I’M giving you the definition of home from the dictionary: “Home is where one lives permanently as a member of a family or household.”

My definition of a home is a place where I can be comfortable, where my family and friends live, and where I am loved. Cebu is my home

Updates on President Benigno Aquino III's presidency

It took travel away from home to wake me up to the fact that in our senior years, nothing comes free of charge. If there is happiness, there is pain. If there is love, absence of love does appear, too. If there is company, loneliness pays a visit too even in a crowd. However, home really embraces us with open arms. My family picked me up in Mactan.

I fell into the open warmth of friends, Tita, Sony, Gingging, and Gloria at Big Mao a few days after I got back.

The two meditation groups I belong to made me feel so welcome that I have no words to express my happiness.

Tito and Yenna Mercader’s Tuesday group made me feel so much a part of them that spiritually, the Tuesday group is also home to me.

Cebu is really a lovely place to come home to. Even walking around the malls, just seeing the usual coffee shops in Ayala with friends like Mr. and Mrs. Carlito Alvarez et al, hearing Teresin Mendezona’s “I read your column” (she was referring to the language barrier in Seoul) and Carmen Campbell’s “gosh, what happened to your first ticket?” (upon learning that I got left behind at the JFK) made me feel that Cebu is a cozy place and home to really nice people.

Last Wednesday, my Ayala hiking group gave me so much joy, as I sat down with them under the trees. (I can’t hike yet). But Dr. Billy Jaca’s naughty grin, plus his teasing tone, “she’s alive, she’s alive,” with the warm hand shakes from Ralph Zuluaga, Gary and Chat Muñoz, and Susan and her dear hubby, plus Jo Ocubillo’s twinkling eyes—all these I will not exchange for material treasures in this world.

What really made me realize the truth of my good friend Lani’s column was my first day at Redemptorist Church. Lani once wrote that “the best part of going away is coming home.”

I was in time for my July lector stint every 5:15 p.m. novena mass on Wednesday and my lector stint every second week of the month.

As I entered Redemptorist Church, Mama Mary’s gaze, and our Sacred Heart’s open arms took me in so completely that tears rolled down my cheeks spontaneously because I realized how much I missed my church. (It’s not just the building.)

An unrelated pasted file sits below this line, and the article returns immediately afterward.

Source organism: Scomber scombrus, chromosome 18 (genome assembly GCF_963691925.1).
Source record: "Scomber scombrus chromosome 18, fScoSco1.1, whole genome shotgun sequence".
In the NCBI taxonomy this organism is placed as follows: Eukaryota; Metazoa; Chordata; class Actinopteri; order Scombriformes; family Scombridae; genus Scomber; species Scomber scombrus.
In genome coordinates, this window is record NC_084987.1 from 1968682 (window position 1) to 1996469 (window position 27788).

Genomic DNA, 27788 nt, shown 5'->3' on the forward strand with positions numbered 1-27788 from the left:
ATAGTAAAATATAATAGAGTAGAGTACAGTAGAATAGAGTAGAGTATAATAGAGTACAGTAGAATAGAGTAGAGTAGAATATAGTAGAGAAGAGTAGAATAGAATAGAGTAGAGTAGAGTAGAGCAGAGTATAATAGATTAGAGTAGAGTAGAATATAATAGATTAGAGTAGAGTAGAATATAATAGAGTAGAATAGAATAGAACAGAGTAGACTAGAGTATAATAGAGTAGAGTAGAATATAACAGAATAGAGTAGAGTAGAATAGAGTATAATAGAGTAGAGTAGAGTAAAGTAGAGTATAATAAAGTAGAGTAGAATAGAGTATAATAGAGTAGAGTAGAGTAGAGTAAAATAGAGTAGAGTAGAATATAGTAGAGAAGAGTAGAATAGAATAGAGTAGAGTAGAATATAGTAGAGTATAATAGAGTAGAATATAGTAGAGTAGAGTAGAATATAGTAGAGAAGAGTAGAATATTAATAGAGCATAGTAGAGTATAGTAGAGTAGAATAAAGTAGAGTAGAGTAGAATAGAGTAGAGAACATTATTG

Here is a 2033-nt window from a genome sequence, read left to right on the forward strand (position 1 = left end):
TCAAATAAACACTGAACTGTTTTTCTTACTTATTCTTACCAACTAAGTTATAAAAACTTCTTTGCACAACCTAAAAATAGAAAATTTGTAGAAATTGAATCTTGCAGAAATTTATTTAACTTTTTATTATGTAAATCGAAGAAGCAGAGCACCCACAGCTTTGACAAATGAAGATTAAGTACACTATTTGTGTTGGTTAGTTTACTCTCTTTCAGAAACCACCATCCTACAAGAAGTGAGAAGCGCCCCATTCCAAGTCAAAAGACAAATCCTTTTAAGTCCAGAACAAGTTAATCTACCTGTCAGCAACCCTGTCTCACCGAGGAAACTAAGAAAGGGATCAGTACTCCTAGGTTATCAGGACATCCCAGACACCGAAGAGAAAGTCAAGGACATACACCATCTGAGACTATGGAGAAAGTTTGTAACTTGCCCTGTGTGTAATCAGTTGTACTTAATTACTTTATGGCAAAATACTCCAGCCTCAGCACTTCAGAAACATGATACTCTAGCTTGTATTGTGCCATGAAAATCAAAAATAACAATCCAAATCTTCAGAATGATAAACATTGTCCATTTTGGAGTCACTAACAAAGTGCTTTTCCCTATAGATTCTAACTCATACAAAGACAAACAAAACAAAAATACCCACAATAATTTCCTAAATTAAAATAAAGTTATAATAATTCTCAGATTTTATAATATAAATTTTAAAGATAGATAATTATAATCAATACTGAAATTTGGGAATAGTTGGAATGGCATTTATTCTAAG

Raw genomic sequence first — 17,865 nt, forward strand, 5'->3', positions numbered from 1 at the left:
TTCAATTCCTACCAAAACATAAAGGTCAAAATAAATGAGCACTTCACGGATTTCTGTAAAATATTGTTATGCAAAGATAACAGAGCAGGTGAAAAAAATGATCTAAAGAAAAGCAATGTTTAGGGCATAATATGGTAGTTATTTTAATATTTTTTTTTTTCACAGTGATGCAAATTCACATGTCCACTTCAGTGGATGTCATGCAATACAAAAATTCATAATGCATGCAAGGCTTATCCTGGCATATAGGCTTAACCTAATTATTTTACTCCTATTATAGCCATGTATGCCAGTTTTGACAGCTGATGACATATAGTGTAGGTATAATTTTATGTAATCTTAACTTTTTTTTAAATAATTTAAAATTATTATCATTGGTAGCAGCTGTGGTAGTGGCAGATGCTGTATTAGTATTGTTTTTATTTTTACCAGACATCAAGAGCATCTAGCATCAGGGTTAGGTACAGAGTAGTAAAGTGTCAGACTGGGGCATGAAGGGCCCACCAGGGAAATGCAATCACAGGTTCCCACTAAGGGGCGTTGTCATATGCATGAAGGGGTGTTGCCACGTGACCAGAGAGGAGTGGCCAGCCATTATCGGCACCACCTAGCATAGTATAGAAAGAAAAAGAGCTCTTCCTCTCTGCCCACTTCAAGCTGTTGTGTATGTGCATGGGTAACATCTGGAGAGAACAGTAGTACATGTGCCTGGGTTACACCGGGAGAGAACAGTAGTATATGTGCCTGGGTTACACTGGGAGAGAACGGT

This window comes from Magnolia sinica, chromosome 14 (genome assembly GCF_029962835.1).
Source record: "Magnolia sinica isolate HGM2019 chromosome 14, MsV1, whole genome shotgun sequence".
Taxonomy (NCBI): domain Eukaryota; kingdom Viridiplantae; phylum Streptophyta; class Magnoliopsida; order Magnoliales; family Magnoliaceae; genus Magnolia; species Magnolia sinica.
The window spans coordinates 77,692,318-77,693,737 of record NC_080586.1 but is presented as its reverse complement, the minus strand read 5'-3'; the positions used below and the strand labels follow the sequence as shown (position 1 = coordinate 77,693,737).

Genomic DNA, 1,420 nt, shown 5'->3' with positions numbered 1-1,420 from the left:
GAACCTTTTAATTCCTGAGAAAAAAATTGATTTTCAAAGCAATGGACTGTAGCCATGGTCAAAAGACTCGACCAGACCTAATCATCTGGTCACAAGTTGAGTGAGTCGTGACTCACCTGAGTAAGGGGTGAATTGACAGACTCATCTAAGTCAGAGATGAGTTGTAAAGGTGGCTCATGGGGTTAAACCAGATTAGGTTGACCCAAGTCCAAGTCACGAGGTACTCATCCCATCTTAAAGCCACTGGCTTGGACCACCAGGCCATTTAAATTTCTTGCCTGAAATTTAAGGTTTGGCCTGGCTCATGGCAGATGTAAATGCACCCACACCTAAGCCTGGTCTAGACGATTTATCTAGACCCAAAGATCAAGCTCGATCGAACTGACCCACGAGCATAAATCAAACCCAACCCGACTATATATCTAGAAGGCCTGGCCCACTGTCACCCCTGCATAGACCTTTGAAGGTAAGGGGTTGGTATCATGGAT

Our Redemptorist priests’ welcoming faces, reassured me. We believe you belong to us not just as priests, but as everything else (sorry for the proprietarial note, but that’s how most of us parishioners think)—as friend, confessor, mentor, and as ordinary mortals who are dedicated and committed to God’s work, but who are as human as we are within the limits of your vocation. The lay ministers, the lectors, the choir, the classmates at the 6 a.m. and 7 a.m. masses made me feel I had truly come home. I just felt I belonged.

When we travel, we are enchanted by so many places and things we don’t normally see. Actually, abroad I was very happy that there were several people heavier than I am so I didn’t have to choose clothes that would give the illusion of my being less heavy. There I felt slimmer than most people. That was really something!

But when all is said and done, we are made to see from afar what we really have here in Cebu and I will not trade places with anyone else.

Eventually, God will bring us to our true, permanent home, our place of origin, where our roots really are. Our true citizenship really originates and ends in heaven. We would be terribly at a loss if we miss this fact.

We really are only travelers here on earth waiting for the time when we are called home. However, many of us, including myself do want to stay some more here on earth in spite of the crosses we all bear. And why not? Life especially in Cebu is beautiful. Home is really a place peopled by beings you belong to and are happy to be with.